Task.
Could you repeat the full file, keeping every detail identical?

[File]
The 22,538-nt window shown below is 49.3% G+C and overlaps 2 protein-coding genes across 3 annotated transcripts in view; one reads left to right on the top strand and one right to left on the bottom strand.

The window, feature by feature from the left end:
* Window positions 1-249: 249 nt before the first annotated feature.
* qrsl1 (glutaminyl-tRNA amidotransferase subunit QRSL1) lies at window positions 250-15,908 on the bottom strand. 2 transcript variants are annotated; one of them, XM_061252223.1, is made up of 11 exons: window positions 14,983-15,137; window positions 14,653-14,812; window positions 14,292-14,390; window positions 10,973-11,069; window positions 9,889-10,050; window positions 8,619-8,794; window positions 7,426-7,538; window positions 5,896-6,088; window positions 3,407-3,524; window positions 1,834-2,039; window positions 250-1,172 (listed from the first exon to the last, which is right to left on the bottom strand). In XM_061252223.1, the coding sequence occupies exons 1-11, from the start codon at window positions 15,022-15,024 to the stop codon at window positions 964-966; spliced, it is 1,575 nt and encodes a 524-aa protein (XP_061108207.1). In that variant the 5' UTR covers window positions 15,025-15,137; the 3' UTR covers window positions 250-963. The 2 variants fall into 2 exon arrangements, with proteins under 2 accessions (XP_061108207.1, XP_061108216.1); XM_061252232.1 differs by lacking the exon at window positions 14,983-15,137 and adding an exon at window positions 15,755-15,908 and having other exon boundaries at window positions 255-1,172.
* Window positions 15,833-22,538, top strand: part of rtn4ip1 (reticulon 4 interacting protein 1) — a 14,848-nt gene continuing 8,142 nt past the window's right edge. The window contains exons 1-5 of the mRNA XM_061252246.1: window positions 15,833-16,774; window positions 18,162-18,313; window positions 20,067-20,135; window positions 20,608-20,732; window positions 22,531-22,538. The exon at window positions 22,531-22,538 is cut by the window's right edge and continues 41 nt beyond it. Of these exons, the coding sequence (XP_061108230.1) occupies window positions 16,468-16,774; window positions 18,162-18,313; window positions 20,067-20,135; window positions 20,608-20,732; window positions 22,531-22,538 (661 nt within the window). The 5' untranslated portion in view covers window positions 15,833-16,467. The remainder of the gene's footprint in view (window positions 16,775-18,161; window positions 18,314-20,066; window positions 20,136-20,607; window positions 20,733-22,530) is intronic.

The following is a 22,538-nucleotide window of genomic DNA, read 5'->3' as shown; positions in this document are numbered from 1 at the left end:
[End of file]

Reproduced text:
The 22,538-nt window shown below is 49.3% G+C and overlaps 2 protein-coding genes across 3 annotated transcripts in view; one reads left to right on the top strand and one right to left on the bottom strand.

The window, feature by feature from the left end:
* Window positions 1-249: 249 nt before the first annotated feature.
* qrsl1 (glutaminyl-tRNA amidotransferase subunit QRSL1) lies at window positions 250-15,908 on the bottom strand. 2 transcript variants are annotated; one of them, XM_061252223.1, is made up of 11 exons: window positions 14,983-15,137; window positions 14,653-14,812; window positions 14,292-14,390; window positions 10,973-11,069; window positions 9,889-10,050; window positions 8,619-8,794; window positions 7,426-7,538; window positions 5,896-6,088; window positions 3,407-3,524; window positions 1,834-2,039; window positions 250-1,172 (listed from the first exon to the last, which is right to left on the bottom strand). In XM_061252223.1, the coding sequence occupies exons 1-11, from the start codon at window positions 15,022-15,024 to the stop codon at window positions 964-966; spliced, it is 1,575 nt and encodes a 524-aa protein (XP_061108207.1). In that variant the 5' UTR covers window positions 15,025-15,137; the 3' UTR covers window positions 250-963. The 2 variants fall into 2 exon arrangements, with proteins under 2 accessions (XP_061108207.1, XP_061108216.1); XM_061252232.1 differs by lacking the exon at window positions 14,983-15,137 and adding an exon at window positions 15,755-15,908 and having other exon boundaries at window positions 255-1,172.
* Window positions 15,833-22,538, top strand: part of rtn4ip1 (reticulon 4 interacting protein 1) — a 14,848-nt gene continuing 8,142 nt past the window's right edge. The window contains exons 1-5 of the mRNA XM_061252246.1: window positions 15,833-16,774; window positions 18,162-18,313; window positions 20,067-20,135; window positions 20,608-20,732; window positions 22,531-22,538. The exon at window positions 22,531-22,538 is cut by the window's right edge and continues 41 nt beyond it. Of these exons, the coding sequence (XP_061108230.1) occupies window positions 16,468-16,774; window positions 18,162-18,313; window positions 20,067-20,135; window positions 20,608-20,732; window positions 22,531-22,538 (661 nt within the window). The 5' untranslated portion in view covers window positions 15,833-16,467. The remainder of the gene's footprint in view (window positions 16,775-18,161; window positions 18,314-20,066; window positions 20,136-20,607; window positions 20,733-22,530) is intronic.

The following is a 22,538-nucleotide window of genomic DNA, read 5'->3' as shown; positions in this document are numbered from 1 at the left end: